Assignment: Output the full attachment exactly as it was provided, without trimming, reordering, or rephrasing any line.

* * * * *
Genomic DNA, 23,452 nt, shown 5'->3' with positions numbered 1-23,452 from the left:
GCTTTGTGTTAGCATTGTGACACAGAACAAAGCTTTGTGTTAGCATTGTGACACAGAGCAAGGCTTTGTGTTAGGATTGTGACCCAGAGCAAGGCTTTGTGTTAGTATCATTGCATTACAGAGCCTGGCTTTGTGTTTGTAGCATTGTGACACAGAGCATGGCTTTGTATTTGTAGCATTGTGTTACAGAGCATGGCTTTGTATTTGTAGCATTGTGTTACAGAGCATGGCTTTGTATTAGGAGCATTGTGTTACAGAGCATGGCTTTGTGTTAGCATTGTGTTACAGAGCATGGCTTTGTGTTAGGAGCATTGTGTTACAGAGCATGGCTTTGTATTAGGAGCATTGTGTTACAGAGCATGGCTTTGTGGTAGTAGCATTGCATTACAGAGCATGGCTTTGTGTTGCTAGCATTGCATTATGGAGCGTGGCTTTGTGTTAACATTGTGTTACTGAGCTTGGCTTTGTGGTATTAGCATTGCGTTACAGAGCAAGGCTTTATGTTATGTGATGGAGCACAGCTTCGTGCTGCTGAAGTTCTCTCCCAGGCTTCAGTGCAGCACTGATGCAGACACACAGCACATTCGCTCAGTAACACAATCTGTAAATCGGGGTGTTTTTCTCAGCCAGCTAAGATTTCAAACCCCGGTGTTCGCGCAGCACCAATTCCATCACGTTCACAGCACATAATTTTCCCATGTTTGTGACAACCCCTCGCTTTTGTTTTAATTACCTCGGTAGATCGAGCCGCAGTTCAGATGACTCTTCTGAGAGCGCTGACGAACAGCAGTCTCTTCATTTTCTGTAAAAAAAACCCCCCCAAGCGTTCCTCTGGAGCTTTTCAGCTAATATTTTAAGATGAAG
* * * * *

Genomic DNA, 23,452 nt, shown 5'->3' with positions numbered 1-23,452 from the left:
GCTTTGTGTTAGCATTGTGACACAGAACAAAGCTTTGTGTTAGCATTGTGACACAGAGCAAGGCTTTGTGTTAGGATTGTGACCCAGAGCAAGGCTTTGTGTTAGTATCATTGCATTACAGAGCCTGGCTTTGTGTTTGTAGCATTGTGACACAGAGCATGGCTTTGTATTTGTAGCATTGTGTTACAGAGCATGGCTTTGTATTTGTAGCATTGTGTTACAGAGCATGGCTTTGTATTAGGAGCATTGTGTTACAGAGCATGGCTTTGTGTTAGCATTGTGTTACAGAGCATGGCTTTGTGTTAGGAGCATTGTGTTACAGAGCATGGCTTTGTATTAGGAGCATTGTGTTACAGAGCATGGCTTTGTGGTAGTAGCATTGCATTACAGAGCATGGCTTTGTGTTGCTAGCATTGCATTATGGAGCGTGGCTTTGTGTTAACATTGTGTTACTGAGCTTGGCTTTGTGGTATTAGCATTGCGTTACAGAGCAAGGCTTTATGTTATGTGATGGAGCACAGCTTCGTGCTGCTGAAGTTCTCTCCCAGGCTTCAGTGCAGCACTGATGCAGACACACAGCACATTCGCTCAGTAACACAATCTGTAAATCGGGGTGTTTTTCTCAGCCAGCTAAGATTTCAAACCCCGGTGTTCGCGCAGCACCAATTCCATCACGTTCACAGCACATAATTTTCCCATGTTTGTGACAACCCCTCGCTTTTGTTTTAATTACCTCGGTAGATCGAGCCGCAGTTCAGATGACTCTTCTGAGAGCGCTGACGAACAGCAGTCTCTTCATTTTCTGTAAAAAAAACCCCCCCAAGCGTTCCTCTGGAGCTTTTCAGCTAATATTTTAAGATGAAG